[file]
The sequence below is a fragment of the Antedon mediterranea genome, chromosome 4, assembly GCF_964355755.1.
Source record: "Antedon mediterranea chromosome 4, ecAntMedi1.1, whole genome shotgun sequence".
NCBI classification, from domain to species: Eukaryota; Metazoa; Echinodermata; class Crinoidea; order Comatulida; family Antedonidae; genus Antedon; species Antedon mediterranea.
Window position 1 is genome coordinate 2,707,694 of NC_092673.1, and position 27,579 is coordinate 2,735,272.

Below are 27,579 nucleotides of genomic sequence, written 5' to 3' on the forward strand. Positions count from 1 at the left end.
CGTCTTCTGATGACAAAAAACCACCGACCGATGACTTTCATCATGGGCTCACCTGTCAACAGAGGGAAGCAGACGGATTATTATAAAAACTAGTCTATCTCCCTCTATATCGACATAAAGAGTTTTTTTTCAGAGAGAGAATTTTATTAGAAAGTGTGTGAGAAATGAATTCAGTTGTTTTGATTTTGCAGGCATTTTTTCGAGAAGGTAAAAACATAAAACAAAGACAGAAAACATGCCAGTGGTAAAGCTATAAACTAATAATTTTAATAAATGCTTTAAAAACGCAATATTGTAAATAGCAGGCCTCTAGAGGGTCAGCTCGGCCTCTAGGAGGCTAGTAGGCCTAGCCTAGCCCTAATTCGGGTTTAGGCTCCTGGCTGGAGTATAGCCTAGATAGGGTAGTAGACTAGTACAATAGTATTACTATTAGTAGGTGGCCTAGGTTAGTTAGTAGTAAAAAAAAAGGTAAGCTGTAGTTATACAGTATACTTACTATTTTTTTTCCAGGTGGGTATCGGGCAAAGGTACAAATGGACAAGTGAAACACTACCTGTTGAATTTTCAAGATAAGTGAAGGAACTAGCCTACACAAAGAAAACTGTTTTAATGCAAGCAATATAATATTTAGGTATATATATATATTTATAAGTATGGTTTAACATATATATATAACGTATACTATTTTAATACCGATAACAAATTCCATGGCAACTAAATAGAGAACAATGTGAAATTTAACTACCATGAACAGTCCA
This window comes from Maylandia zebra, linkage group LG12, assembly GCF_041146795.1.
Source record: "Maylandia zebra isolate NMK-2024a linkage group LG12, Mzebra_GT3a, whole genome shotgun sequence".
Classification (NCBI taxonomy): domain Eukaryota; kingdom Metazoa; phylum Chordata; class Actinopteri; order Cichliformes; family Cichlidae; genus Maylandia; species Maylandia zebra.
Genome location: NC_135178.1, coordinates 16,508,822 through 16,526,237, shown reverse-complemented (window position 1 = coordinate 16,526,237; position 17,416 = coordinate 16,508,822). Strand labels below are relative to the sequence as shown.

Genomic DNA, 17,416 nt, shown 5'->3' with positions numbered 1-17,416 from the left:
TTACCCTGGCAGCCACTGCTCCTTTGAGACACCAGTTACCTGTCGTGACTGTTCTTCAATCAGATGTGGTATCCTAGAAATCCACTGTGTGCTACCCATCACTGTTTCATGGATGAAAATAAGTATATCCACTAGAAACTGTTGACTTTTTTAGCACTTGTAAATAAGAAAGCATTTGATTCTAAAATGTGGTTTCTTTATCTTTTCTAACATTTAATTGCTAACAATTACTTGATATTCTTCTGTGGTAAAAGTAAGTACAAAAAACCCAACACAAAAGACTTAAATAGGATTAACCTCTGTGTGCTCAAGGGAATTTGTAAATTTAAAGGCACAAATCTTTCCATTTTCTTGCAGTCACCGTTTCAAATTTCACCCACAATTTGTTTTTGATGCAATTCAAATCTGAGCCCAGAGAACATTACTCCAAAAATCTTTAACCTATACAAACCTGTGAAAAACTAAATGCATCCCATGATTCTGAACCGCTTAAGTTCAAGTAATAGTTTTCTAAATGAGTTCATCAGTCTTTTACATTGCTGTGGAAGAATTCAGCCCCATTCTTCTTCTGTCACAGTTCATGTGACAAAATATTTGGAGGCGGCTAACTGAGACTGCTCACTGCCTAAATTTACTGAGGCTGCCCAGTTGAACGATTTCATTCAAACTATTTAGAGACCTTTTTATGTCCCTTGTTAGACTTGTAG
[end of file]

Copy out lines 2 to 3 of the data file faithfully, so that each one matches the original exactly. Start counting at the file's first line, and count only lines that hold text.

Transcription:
Source record: "Antedon mediterranea chromosome 4, ecAntMedi1.1, whole genome shotgun sequence".
NCBI classification, from domain to species: Eukaryota; Metazoa; Echinodermata; class Crinoidea; order Comatulida; family Antedonidae; genus Antedon; species Antedon mediterranea.